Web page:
VAST PRODUCT LINE OF WHEELCHAIR PARTS: Our first product was a high-performance wheelchair hub, the center part of a spoked wheel. Then we learned people wanted complete wheels, so we starting making handrims (the ring that pushes the wheel), wheelchair tires, and offered custom wheels to order. Over time, our product line grew and grew, adding seat and back upholstery, bearings, caster wheels and forks, footplates, seat belts, positioning devices, rehab equipment, tires and tubes, and more. In fact, all of the common parts for all of the common wheelchairs, in more sizes, styles, tread patterns, than all of the wheelchair manufacturers put together. With the fastest shipping time in the industry, virtually all of the DME Medical Supply stores and wheelchair repair companies bought from us.

GRAPHICS DEPARTMENT: We purchased one of the first Macintosh computers in 1988 and designed our own brochures and catalogs IN-HOUSE. We ultimately had many more wheelchair parts and accessories for the replacement market than ALL of the wheelchair manufacturers put together. By having one or two full-time graphic designers, we kept producing frequent mailers to keep our thousands of customers aware of our new products and "specials". One year we even won first place for the design of our catalog, beating IBM!

GREAT MANAGEMENT TEAM AND STAFF: As time went on, the business got stronger and stronger. Having a computer system that was very well adapted to our needs allowed people to know what they needed to do, and often "assisted them" in doing it!

Every employee had an incentive plan where they could earn quarterly bonuses based on both company performance and their individual performance. This, of course, included our 20 in-house sales and customer service staff as well.

Because we had 19 years of continual growth AND our practice was to grow from within, our staff had many opportunities to advance and earn raises that far exceeded the cost of living. We almost always hired new staff at entry-level positions, which gave all of our staff opportunities to keep learning and growing with the company.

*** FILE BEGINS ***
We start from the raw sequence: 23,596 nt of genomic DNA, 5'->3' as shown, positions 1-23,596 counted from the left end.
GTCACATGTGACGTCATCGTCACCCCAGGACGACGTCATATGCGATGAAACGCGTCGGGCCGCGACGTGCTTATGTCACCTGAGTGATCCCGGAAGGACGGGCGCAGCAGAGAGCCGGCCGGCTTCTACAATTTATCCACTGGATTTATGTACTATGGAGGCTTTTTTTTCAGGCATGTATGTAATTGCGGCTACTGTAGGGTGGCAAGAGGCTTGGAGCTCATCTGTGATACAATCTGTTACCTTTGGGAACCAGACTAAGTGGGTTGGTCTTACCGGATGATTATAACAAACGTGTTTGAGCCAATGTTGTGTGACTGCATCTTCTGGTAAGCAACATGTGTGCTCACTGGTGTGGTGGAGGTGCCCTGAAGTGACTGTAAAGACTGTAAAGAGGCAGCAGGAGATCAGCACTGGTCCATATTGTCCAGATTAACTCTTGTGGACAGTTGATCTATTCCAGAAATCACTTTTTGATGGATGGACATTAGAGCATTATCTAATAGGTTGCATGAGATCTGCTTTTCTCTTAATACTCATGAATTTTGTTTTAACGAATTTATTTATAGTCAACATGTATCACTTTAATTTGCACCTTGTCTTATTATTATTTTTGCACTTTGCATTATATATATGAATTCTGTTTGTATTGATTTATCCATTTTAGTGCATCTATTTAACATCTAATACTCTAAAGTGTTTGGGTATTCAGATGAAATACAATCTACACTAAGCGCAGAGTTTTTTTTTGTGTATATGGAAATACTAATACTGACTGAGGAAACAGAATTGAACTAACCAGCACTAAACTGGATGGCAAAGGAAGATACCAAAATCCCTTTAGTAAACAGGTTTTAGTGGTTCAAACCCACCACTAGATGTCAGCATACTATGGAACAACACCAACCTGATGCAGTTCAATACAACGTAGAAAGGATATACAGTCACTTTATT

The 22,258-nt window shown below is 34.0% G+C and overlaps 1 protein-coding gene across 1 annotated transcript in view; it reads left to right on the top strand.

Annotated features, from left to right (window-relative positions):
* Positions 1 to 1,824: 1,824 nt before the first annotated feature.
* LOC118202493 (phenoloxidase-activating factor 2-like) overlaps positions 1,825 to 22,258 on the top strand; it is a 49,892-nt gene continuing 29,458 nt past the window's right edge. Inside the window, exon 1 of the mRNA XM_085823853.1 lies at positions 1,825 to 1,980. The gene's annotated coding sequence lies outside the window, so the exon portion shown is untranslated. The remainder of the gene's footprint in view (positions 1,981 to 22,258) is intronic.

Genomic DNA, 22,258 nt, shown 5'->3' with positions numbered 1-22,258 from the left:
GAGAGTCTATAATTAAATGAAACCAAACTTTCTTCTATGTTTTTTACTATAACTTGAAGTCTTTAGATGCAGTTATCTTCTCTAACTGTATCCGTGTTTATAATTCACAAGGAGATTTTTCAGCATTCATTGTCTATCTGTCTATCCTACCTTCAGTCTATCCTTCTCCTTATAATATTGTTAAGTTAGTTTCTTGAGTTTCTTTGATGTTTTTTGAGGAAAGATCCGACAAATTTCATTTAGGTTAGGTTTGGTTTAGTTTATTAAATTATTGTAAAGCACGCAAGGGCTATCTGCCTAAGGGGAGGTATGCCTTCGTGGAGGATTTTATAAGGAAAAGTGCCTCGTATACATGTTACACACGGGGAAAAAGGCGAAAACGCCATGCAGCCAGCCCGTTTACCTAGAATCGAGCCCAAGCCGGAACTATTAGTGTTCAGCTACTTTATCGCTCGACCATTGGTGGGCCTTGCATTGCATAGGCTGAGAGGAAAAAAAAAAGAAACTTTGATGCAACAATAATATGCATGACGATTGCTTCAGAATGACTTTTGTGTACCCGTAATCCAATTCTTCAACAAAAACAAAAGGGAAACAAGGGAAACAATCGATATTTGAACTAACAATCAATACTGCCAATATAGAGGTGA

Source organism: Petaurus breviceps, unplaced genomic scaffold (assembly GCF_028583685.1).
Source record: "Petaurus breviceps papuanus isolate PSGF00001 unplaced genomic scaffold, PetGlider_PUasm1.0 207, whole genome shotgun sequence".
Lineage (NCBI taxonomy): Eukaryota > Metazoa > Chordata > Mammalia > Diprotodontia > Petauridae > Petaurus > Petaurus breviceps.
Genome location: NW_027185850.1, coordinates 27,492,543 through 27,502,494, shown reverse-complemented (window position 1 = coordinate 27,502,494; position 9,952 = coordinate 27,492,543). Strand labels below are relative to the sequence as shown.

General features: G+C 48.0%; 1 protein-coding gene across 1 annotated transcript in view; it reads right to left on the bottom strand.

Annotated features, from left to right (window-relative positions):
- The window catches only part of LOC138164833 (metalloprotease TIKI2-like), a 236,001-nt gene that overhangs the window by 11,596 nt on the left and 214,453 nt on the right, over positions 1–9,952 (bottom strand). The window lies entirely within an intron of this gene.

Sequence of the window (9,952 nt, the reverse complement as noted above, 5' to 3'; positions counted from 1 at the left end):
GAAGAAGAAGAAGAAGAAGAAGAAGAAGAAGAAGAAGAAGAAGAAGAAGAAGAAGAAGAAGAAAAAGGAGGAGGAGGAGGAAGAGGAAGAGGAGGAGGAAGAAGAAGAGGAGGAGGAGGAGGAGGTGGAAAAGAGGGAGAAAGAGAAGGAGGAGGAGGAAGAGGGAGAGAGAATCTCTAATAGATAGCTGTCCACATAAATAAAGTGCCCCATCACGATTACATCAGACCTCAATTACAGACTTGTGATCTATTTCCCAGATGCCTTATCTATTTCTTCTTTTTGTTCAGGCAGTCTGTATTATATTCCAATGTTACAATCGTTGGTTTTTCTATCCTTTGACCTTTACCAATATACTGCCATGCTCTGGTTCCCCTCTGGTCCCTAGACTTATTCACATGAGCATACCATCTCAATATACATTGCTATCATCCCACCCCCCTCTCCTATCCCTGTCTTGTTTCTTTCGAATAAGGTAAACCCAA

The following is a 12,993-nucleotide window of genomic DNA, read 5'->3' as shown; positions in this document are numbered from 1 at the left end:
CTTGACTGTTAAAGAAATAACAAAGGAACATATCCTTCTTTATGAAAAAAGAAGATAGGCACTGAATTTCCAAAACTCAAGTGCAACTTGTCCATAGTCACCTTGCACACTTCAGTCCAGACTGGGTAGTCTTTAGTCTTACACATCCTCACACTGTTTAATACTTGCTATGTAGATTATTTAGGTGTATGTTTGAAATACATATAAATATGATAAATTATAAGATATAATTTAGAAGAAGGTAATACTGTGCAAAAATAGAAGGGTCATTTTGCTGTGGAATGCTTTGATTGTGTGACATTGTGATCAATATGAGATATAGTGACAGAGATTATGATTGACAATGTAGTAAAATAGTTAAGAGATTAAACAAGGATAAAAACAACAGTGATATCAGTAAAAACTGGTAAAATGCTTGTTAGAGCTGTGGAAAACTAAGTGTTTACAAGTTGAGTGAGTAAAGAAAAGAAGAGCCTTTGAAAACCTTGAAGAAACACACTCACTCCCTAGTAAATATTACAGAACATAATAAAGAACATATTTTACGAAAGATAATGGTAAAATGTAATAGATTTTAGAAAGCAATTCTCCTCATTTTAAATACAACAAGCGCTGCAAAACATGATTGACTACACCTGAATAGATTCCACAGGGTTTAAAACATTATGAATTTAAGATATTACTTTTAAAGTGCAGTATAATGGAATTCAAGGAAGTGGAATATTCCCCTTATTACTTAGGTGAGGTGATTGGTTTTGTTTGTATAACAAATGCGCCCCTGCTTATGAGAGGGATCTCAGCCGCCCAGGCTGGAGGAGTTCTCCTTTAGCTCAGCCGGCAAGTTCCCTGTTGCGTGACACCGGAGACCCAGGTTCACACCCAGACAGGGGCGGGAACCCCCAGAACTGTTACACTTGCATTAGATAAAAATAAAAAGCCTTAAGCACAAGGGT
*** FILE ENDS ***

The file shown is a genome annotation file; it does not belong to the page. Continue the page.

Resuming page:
BUSINESS GOT ACQUIRED: In 1996, PRC was acquired by the #1 wheelchair manufacturer - Invacare - and became The Aftermarket Group (TAG). Production Research Corporation (PRC) had grown to where we supplied almost 50% of the replacement wheelchair parts market in the US and had a great reputation among our customers, too.

We learned about mergers and acquisitions, and then hired experts to handle crucial negotiations and contracts. It was well worth the cost.

VALUABLE BUSINESS LESSONS LEARNED: To sum it up, for advice on starting a business, whether it's a wheelchair replacement parts company or just about anything else you can think of, it's very important to 1) find something (product or service) for which there is a growing market, 2) do something that you have knowledge and passion for, 3) run it "like a business" by planning out all key aspects, managing people well and using appropriate technology to the fullest, and 4)....

....4) Be open to ideas from ANYONE, whether it is a customer, a supplier, your lowest paid employee, or an experienced business coach or consultant.

Lastly, take advantage of good luck when it comes your way, but whatever you do, don't COUNT on luck to become successful, whether it's in a wheelchair parts business or betting on the horses!